I think the biggest shift needs to come from social media being thought of PURELY as a marketing / sales tool. It is so much more than that. It is a business tool and a source of critical information that needs to be dealt with and analysed to make better business decisions.

Whilst the CIO does not need to be physically involved should they chose not to be; they must not let their organisations suffer from their personal decision. Carrying on from that; whether an organisation is involved in social media or not; they categorically cannot ignore the conversation that is happening about them and their competitors every day!

There is an awesome Forbes article which summarises this topic quite nicely : http://www.forbes.com/sites/oracle/2012/11/06/5-ugly-potholes-on-the-road-to-social-business-excellence/


Nazareen Ebrahim (@NazareenE) – Social Media and Content Manager

I would say to any CIO that

a)     Social media will not die out

b)    It is an imperative portion of marketing and communications in any organisation

c)     It is in the best interest of a CIO to be using some social media platforms in a personal capacity so that they have their own understanding of what social media means and how it works

d)    They will be admired and respected as a leader, by their colleagues and work force, for taking an active interest in, and support of social media communication for their organisation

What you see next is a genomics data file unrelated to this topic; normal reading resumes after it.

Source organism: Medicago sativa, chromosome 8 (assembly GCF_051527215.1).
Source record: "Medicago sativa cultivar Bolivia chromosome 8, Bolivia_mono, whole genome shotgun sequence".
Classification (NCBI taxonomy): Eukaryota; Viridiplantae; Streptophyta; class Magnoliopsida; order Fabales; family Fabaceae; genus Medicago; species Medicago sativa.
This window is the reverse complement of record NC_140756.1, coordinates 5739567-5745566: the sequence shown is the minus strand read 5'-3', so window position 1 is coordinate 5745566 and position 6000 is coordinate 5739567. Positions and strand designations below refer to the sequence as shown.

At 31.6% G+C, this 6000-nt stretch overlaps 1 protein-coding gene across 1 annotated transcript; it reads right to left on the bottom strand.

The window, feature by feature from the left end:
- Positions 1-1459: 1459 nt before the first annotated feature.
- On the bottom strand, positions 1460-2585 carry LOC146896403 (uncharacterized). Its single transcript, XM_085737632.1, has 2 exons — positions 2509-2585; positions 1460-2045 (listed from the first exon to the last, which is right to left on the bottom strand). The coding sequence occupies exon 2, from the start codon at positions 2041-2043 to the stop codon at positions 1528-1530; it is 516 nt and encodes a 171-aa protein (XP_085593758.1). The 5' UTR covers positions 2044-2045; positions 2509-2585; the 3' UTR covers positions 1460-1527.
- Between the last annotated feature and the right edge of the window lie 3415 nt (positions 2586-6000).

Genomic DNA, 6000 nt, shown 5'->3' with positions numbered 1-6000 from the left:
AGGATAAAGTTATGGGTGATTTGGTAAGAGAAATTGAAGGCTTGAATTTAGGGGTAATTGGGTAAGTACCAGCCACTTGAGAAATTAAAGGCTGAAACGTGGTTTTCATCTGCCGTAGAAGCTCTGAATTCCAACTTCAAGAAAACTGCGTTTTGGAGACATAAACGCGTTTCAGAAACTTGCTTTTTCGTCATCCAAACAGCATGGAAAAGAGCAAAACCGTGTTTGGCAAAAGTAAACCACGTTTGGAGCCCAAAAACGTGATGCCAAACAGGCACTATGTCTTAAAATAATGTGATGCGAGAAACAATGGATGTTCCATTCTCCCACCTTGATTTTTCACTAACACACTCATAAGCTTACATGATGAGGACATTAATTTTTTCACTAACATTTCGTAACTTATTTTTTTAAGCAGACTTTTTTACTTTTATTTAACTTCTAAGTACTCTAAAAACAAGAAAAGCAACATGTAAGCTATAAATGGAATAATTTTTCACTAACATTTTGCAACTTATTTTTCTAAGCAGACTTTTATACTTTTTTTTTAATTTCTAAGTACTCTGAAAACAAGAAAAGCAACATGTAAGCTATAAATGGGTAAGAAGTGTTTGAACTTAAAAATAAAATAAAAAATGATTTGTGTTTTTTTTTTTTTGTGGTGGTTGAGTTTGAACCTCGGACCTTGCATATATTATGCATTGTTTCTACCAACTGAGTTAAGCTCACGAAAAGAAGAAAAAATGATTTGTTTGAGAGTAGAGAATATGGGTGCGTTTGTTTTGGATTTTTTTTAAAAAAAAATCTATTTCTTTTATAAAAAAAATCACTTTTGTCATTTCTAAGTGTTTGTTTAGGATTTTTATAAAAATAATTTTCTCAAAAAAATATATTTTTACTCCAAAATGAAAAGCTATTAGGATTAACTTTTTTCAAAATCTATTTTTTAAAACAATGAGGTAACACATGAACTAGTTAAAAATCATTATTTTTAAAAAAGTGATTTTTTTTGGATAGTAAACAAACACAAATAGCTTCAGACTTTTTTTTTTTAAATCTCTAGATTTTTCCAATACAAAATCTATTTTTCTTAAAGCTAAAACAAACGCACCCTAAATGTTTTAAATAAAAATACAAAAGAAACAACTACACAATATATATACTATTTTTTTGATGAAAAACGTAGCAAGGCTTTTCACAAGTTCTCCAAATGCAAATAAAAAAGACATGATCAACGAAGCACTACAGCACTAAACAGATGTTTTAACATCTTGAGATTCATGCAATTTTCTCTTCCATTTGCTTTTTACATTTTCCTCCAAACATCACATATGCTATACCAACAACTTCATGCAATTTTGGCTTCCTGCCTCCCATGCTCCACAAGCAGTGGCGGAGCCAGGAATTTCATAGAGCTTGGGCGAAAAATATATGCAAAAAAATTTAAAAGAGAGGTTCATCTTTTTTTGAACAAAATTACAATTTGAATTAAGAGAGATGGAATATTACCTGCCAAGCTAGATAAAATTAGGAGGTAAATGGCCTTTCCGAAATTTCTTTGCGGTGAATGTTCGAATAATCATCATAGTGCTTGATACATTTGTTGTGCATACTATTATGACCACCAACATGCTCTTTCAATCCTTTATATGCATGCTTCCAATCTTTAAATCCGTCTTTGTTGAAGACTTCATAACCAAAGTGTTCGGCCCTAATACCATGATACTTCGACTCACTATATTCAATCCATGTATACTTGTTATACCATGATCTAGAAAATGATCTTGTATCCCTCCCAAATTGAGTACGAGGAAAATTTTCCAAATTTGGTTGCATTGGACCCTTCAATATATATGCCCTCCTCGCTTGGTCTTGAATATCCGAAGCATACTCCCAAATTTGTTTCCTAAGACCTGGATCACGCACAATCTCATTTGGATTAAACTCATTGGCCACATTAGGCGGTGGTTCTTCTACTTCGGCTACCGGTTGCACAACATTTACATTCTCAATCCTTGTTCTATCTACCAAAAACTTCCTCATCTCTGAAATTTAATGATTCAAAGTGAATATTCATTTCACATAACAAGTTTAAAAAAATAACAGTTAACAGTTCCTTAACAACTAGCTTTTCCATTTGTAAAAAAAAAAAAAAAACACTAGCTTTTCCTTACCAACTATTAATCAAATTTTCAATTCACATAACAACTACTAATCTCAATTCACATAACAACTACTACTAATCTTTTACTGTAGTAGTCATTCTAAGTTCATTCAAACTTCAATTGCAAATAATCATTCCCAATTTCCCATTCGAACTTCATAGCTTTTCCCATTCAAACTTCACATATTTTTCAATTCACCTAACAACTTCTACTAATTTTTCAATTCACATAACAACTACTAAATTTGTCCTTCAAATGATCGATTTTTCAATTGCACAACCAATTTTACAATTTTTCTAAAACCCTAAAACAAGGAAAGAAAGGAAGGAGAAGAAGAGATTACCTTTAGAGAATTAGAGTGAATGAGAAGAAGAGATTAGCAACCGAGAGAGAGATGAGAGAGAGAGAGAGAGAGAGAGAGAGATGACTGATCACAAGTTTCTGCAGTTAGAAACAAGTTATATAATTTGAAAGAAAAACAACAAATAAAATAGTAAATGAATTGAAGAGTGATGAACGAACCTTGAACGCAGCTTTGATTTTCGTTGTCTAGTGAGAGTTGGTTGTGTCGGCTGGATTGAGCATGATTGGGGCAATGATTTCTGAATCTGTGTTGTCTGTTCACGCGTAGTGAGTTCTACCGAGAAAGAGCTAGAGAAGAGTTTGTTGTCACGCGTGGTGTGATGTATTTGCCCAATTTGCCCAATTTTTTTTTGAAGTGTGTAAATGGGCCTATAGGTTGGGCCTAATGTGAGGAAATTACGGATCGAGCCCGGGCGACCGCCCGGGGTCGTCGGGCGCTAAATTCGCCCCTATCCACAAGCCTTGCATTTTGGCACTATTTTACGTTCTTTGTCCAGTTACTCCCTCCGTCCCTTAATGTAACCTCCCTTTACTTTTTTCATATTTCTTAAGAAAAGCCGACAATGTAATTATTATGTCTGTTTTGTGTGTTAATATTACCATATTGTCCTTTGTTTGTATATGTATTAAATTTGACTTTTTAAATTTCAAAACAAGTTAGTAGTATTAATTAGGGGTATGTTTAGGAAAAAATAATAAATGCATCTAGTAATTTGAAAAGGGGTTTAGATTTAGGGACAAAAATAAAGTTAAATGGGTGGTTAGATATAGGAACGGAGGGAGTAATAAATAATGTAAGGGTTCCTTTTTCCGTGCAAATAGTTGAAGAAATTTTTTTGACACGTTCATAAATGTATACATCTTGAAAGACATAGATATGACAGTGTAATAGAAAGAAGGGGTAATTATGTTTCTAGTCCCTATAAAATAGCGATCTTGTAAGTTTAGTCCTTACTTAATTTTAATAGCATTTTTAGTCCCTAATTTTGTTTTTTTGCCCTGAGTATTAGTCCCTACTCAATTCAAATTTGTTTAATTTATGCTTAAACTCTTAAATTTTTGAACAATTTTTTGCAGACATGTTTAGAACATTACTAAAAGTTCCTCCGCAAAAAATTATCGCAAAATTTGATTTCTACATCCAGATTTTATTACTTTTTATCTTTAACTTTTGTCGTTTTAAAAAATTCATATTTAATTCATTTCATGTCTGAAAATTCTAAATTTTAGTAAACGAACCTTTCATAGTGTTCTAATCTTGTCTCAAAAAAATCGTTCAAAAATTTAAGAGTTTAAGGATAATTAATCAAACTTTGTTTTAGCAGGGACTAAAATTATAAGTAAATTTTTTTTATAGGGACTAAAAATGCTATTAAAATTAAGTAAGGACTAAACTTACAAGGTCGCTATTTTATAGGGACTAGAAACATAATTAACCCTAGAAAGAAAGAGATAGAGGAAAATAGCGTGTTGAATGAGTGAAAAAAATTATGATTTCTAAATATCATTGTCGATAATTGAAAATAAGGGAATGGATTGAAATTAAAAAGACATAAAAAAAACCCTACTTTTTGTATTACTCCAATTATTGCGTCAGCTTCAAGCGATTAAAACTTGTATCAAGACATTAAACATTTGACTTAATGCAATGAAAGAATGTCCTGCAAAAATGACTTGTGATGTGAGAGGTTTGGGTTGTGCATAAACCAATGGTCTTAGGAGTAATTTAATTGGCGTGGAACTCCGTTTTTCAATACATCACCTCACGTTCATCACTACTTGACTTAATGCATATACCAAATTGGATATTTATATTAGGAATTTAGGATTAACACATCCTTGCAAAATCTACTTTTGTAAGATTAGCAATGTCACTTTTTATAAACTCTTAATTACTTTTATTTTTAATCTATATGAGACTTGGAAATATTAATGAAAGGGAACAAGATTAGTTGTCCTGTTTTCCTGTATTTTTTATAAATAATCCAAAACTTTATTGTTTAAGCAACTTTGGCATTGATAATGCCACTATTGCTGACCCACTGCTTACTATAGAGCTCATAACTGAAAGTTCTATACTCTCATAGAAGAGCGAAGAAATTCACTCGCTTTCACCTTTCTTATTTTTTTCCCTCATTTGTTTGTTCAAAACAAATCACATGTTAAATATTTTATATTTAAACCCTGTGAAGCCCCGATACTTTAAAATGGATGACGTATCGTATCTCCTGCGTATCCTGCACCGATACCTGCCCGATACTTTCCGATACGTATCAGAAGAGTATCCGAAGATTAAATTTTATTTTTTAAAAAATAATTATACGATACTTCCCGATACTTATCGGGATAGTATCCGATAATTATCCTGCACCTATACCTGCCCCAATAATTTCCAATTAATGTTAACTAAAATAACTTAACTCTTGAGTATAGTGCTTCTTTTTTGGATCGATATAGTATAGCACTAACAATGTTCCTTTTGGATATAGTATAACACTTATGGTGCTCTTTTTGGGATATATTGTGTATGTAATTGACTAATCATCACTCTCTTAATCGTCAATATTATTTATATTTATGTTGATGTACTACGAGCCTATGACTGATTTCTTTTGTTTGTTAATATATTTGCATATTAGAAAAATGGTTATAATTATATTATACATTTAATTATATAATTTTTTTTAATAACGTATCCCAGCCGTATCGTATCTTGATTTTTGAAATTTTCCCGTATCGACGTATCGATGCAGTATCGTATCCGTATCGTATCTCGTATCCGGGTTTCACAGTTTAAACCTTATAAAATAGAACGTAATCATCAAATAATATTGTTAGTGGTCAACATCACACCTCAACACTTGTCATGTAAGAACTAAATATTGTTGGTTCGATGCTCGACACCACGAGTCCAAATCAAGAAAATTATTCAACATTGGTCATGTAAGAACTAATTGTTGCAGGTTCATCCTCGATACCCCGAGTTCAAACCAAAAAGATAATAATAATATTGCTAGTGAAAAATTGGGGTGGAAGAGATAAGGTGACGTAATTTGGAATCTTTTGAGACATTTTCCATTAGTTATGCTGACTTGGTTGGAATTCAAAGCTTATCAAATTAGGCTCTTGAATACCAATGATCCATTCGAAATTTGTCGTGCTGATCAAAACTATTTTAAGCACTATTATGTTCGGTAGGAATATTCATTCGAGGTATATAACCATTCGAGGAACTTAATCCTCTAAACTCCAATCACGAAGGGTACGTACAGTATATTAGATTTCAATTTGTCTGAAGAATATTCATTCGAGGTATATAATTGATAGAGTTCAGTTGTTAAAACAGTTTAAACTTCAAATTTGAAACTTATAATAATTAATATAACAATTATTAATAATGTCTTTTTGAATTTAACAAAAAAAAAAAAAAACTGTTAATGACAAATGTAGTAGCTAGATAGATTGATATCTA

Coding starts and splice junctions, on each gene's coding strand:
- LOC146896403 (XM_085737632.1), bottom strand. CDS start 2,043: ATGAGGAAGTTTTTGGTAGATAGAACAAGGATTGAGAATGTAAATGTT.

e)     A CIO has a responsibility to ensure that the reputation of the organisation can be managed in the most decisive manner at all times to maintain a positive identity; disregarding or not paying much attention to social media channels in this instance is like slitting one’s wrists gently but hoping not to bleed

f)     Social media in the post-PC era is about real-time, consistent, authentic communication among brand, consumer, community, influencers and friends; a CIO can only really claim to be leading their organisation in the right direction if they understand the changing nature of our global communications – smart technologies and devices, peer recommendation and the voice that social media has given organisations and their employees.


Jon Hoehler (@JonHoehler) – Manager, Mobile Technologies at Deloitte Digital

A huge challenge for CIOs is around accessing of social media by employees on the enterprises networks. Any organization will block employee’s access to social media sites in order to “improve work rate and productivity”. Employees will use their mobile / personal devices to access social media portals. http://www.silkroad.com/Company/News-and-Media/Press_Releases/2012/10/Social_Survey_Report_Press_Release.html